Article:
Total protein was extracted from the cells using lysis buffer containing proteinase inhibitor cocktail. The protein concentration was measured using the BCA protein assay kit (Beyotime, Haimen, China). Then, the same amount of protein was resolved by 12% SDS-PAGE and transferred to PVDF membranes, followed by blocking of 5 % skimmed milk for 2 h at room temperature. Subsequently, the membranes were incubated with primary antibodies at 4° C overnight. After horseradish peroxidase (HRP)-conjugated second incubation, the bands were developed by ECL assay (Beyotime, Haimen, China). The antibodies used were as followed: Anti-SPRY4 antibody (ab59785), anti-KMT6/EZH2 antibody (ab186006), anti-MDM2 antibody (ab38618), anti-Bcl-2 antibody (ab182858), anti-Bax antibody (ab32503), anti-MMP2 antibody (ab215986), anti-MMP9 antibody (ab219372), anti-Cleaved Caspase-3 antibody (ab32042), anti-β-actin antibody (ab8227) and Rabbit IgG, monoclonal- Isotype Control (ab172730) were obtained from Abcam (MA, USA).
Cell transfection was conducted using lipofectamine 2000 (Invitrogen, USA) in accordance with the guide of the manufacturer. The pcDNA3.1-SPRY4 (Oe-SRPY4) and pcDNA3.1 negative control (Oe-NC) vectors were obtained from GenePharma (Shanghai, China). SW480 cells were transfected with 50 nM Oe-SRPY4 and Oe-NC, respectively. 48 after transfection, the transfection efficacy was detected by qRT-PCR and western blotting.
Cell proliferation assay
Cell proliferation was determined using Cell Counting Kit-8 (CCK-8) assay. In brief, the transfected SW480 cells were inoculated into 96-well plates (2000 cells/well) and incubated in a humidified atmosphere with 5% CO2 at 37° C. After incubation for various durations, 10 μl of CCK-8 agent was added into each well for a further 3 h’s incubation. Afterwards, a microplate reader (Bio-Tek, USA) was used to detect the optical density of each well at 450 nm.
Colony formation assay
The transfected SW480 cells were seeded into 6-well plates (400 cells/well) and incubated for 2 weeks. During this period, culture medium was replaced every three days. At last, cells were fixed with 4 % paraformaldehyde and stained with 0.1 % crystal violet to observe the colony formation.
The transfected SW480 cells were inoculated into 24-well plates and cultured in a humidified atmosphere with 5% CO2 at 37° C for 24 h. EdU (50 μmol/L) was added for a further incubation of 8 h. Afterwards, cells were fixed with 4% formaldehyde at room temperature for 15 min, followed by incubation with Triton X-100 for 15 min. Subsequently, cells were incubated with EdU agent and stained with DAPI. Finally, cells were observed under a confocal microscopy (Olympus, Japan).
The transfected SW480 cells were seeded into 6-well plates. When 100% confluence achieved, a scratch was generated by using a 20 μl pipette tip. Then, the culture medium was replaced to DMEM without FBS. Cell images were obtained at 0 and 48 h under a light microscope (Olympus, Japan).
The transfected SW480 cells suspended in FBS-free DMEM were inoculated into the upper chamber of a 24-well Transwell pre-coated with Matrigel (BD Biosciences, USA) at a density of 4 x 104 cells per well. The complete medium with 10% FBS was added to the lower chamber of the Transwell. 48 h later, the cells on the surface of the upper chamber were wiped out. The invasive cells were fixed with 4 % paraformaldehyde and were stained with 0.1 % crystal violet. The images were visualized using a light microscope (Olympus, Japan).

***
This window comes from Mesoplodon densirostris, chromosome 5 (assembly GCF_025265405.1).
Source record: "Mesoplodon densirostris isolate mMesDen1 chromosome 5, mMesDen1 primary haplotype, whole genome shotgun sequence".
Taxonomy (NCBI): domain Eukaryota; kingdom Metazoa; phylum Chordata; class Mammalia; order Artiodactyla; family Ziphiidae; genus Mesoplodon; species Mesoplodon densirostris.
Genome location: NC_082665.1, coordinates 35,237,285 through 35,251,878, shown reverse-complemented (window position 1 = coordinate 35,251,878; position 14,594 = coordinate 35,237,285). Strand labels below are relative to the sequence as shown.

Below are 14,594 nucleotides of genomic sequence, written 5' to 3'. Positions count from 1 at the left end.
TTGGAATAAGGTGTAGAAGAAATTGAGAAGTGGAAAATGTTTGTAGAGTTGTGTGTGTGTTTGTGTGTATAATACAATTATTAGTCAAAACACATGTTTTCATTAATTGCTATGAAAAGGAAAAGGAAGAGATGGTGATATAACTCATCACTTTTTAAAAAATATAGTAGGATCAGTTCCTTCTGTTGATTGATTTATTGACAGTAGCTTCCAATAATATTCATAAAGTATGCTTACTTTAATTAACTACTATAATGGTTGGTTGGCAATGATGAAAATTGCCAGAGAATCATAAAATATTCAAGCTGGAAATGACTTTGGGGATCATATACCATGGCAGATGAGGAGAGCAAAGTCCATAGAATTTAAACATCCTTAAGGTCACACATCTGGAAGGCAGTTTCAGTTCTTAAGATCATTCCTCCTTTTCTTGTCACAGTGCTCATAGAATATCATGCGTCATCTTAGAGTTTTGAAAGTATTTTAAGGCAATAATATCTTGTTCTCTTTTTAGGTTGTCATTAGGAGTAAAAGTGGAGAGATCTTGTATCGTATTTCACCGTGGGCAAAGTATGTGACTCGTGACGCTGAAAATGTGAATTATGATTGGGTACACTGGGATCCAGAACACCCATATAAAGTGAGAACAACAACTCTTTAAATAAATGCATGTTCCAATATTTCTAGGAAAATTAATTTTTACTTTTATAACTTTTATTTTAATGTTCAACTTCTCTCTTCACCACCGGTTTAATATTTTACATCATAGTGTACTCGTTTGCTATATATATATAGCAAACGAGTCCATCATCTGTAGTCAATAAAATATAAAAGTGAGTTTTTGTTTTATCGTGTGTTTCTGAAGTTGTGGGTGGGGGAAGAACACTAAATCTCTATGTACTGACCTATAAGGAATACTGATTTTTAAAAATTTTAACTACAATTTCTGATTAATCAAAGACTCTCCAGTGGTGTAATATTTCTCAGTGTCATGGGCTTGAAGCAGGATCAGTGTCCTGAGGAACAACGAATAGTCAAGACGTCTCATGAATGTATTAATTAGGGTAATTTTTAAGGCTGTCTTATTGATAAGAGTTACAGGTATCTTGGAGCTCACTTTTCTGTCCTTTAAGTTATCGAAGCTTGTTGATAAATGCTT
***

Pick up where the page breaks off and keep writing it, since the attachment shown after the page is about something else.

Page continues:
Flow cytometry analysis
The transfected SW480 cells were collected, washed with cold PBS, and re-suspended in 100 μL of binding buffer. Subsequently, cells were stained with annexin V-FITC and propidium iodide (PI) according to the guide of the manufacturer. The signal was acquired by a FACS caliber flow cytometry and analyzed with FACS Diva software (BD Biosciences, USA).
In vivo tumor xenograft study
Male Balb/c nude mice at the age of 4-6 weeks were obtained from Shanghai SLAC laboratory animal co. Ltd (Shanghai, China). The animal experiments were carried out in accordance with the protocols approved by the Institutional Animal Care and Use Committee of The Affiliated Hospital of Kunming Medical University. SW480 cells were transfected with SPRY4 knockdown plasmid or SPRY4 overexpression plasmid. The transfected cells were subcutaneously injected into the axilla of the mice. GSK126 (an inhibitor of EZH2, Selleck) was administrated intravenously at a dose of 150 mg/kg. The tumor volume was calculated as follows: tumor volume = 1/2 × length ×width2. After 28 days, the mice were euthanized, and the tumors were weighed and collected for further tests.
Hematoxylin-Eosin (H&E) staining
The tumor tissue samples were fixed in 4 % paraformaldehyde, dehydrated in ethanol and embedded in paraffin blocks. Then, the samples were cut into 5-μm-thickness of sections. After staining with H&E reagent, the images were observed under a light microscope for randomly five fields.
The paraffin-embedded tissue samples were deparaffinized, rehydrated and subjected to antigen retrieval. After washing with PBS and blocked with PBS containing 5% normal goat serum, the sections were washed with PBS and incubated with primary antibody against Ki67 and biotinylated secondary antibody (Santa Cruz, CA, USA). The sections were developed with DAB staining and hematoxylin counterstain. All images were photographed for five randomly fields.
Data were presented as mean ± SEM. All the data were analyzed using the SPSS 18.0 statistical software. The differences among groups were determined using one way ANOVA analysis followed by Tukey’s post hoc test. p < 0.05 was considered to indicate a statistically significant difference.
CRC: colorectal cancer; Ct: comparative threshold cycle; CCK-8: Cell Counting Kit-8; Oe-SPRY4: overexpress SPRY4; si-SPRY4: silence SPRY4.
KY and JG contributed conception and design of the study. JG, HZ, QL, JD and WX performed the experiments and statistical analysis. KY wrote the first draft of the manuscript. JG, HZ and QL wrote sections of the manuscript. All authors contributed to manuscript revision, read and approved the submitted version.
Conflicts of Interest
The authors declare that they have no conflicts of interest.
This study was supported by Yunnan Science and Technology Planning Project (NO. 2017FE467 (-072)).